Relationships between Layer-2 (VLAN) and Layer-3 (Subnet) Segments

Sometimes it takes me years to answer interesting questions, like the one I got in a tweet in 2021:

Do you have a good article describing the one-to-one relation of layer-2 and layer-3 networks? Why should every VLAN contain one single L3 segment?

There is no mandatory relationship between multi-access layer-2 networks and layer-3 segments, and secondary IP addresses (and subnets) were available in Cisco IOS in early 1990s. The rules-of-thumb1 claiming there should be a 1:1 relationship usually derive from the oft-forgotten underlying requirements. Let’s start with those.

The Basics

When you have a layer-3 host attached to a multi-access layer-2 network, that host has to:

  • Figure out which other layer-3 nodes are connected to the same segment so it can send the packets to them directly without going through an intermediate device.
  • Find out the layer-2 addresses of directly connected layer-3 nodes so it knows what to use as the destination layer-2 address in outgoing layer-2 frames.
  • Have a mechanism to find the next hop for destinations that are not directly connected.

Numerous solutions to these challenges have been developed in the past, including:

  • Nodes have a single layer-3 address (NSAP).
  • There are no interface layer-3 addresses or subnets.
  • Directly connected nodes are discovered through end-system hellos (ESH) and intermediate-system hellos (ISH).
  • NSAP-to-layer-2 mappings are built from ESH/ISH information.
  • Routers advertise their presence with ISHs, hosts use one of the directly-attached routers to forward traffic to all nodes that are not directly connected (the host received no ESH from that node)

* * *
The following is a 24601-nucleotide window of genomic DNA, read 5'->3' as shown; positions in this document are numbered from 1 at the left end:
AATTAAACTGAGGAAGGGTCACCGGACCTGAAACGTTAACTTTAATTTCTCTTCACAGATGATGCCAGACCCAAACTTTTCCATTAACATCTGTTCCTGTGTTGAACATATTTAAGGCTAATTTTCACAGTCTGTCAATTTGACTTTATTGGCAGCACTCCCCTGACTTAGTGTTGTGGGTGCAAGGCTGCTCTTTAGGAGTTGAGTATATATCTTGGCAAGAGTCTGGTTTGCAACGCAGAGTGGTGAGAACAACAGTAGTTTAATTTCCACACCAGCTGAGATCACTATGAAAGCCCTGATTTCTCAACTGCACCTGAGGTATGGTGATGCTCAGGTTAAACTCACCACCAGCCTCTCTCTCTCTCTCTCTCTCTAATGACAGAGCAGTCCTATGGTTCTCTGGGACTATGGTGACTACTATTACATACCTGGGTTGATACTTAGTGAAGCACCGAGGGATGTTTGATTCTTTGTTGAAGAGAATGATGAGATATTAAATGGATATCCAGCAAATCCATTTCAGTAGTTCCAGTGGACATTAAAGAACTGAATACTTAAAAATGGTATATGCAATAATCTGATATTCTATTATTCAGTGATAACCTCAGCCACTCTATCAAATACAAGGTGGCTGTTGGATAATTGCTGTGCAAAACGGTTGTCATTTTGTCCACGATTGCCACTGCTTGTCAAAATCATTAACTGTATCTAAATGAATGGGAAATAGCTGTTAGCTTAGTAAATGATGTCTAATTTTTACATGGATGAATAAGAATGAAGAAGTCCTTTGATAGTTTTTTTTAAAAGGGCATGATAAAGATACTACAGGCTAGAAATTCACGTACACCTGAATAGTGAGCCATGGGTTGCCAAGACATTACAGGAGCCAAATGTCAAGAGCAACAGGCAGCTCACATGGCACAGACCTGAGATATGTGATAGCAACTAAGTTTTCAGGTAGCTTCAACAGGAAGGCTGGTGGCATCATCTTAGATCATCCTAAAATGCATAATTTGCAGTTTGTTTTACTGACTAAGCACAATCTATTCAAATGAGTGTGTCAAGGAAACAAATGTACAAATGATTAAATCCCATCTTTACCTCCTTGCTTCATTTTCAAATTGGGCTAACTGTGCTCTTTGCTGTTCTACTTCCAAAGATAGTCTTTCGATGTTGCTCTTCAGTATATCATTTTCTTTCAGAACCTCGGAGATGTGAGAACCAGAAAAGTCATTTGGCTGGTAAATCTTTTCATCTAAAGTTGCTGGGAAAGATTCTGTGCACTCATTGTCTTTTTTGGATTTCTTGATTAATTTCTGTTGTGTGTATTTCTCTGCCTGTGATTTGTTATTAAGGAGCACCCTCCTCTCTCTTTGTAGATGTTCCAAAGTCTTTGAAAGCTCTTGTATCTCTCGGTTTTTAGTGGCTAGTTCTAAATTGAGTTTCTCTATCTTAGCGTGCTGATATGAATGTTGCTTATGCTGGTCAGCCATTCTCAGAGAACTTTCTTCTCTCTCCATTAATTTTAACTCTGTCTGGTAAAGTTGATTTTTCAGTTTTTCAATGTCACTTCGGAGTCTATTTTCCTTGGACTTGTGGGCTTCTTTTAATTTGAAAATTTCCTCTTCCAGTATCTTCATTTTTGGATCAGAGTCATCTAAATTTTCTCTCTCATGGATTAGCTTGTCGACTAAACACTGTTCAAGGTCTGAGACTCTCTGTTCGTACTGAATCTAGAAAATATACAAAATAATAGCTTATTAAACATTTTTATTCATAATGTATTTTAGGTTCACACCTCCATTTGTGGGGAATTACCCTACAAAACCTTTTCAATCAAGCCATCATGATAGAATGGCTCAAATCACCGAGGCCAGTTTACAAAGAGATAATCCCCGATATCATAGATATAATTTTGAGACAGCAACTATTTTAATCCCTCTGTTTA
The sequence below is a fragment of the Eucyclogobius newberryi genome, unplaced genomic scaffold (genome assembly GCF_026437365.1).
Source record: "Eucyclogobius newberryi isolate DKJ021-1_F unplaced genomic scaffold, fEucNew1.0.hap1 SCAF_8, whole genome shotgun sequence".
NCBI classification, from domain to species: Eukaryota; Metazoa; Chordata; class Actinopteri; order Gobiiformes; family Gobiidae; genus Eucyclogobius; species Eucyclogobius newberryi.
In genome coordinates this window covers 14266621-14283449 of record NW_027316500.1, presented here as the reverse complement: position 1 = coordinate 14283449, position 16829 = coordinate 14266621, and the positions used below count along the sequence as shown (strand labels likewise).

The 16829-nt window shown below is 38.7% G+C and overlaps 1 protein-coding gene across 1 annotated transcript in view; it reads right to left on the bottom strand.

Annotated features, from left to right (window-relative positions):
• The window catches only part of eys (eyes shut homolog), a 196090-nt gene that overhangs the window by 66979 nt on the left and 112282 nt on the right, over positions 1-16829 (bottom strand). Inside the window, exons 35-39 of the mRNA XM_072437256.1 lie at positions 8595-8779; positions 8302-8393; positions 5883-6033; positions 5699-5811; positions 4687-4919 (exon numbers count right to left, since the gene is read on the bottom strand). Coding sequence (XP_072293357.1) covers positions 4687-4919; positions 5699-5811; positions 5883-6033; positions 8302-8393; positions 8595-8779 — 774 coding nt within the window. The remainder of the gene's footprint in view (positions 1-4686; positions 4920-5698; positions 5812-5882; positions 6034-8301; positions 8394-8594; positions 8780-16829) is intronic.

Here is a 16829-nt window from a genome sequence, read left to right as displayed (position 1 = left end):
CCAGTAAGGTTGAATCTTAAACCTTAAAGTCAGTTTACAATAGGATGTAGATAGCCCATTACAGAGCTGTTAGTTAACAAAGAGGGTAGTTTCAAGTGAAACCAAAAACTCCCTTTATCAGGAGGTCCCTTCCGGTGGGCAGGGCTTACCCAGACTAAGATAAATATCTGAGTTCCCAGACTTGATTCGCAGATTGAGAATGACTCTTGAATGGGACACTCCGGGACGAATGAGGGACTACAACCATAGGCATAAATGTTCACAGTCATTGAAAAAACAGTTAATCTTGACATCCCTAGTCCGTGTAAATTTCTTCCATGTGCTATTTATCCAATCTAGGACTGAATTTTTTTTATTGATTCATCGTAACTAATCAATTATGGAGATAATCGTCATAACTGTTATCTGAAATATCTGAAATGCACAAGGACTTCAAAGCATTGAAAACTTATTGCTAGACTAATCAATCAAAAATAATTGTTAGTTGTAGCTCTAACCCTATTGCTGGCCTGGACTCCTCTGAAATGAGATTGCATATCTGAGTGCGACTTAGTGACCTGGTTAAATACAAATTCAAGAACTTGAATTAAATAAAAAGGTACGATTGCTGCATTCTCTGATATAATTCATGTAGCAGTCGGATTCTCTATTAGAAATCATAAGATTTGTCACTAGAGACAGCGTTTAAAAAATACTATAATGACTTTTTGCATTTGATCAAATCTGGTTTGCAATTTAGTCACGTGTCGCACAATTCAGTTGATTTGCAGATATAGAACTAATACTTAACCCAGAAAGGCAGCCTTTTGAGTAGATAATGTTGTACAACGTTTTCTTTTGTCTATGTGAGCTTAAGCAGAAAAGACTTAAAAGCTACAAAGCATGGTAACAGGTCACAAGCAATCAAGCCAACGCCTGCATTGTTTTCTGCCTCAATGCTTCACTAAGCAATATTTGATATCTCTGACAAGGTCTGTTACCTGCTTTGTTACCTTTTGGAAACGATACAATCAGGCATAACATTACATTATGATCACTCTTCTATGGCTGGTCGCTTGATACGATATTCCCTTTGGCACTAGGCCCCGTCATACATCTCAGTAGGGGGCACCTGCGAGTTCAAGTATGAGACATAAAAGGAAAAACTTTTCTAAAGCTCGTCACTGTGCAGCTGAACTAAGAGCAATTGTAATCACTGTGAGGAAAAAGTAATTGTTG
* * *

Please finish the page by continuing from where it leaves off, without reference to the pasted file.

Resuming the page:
• Interfaces have IPv4 addresses and subnet masks.
  • Interface IPv4 address and subnet mask are used to figure out whether a destination IPv4 address is directly connected. Do a bitwise AND of subnet mask and source/destination IPv4 addresses. Destination is in the same subnet if the results are the same.
  • You can configure static routes pointing to an interface (without the next hop) to fake further directly-connected subnets. Some of us were stupid enough to do that with a default route, making the whole Internet directly connected. What could possibly go wrong?
  • Once the host decides a destination IPv4 address is directly connected, it uses ARP to find its MAC address.
  • Static routes (manually configured or derived from DHCP) are used for off-subnet forwarding. There is no standard mechanism to find the first-hop router.
  • Interfaces have IPv6 addresses and prefix lengths. Prefix length is assumed to be /64; it can be changed via RA messages or static configuration.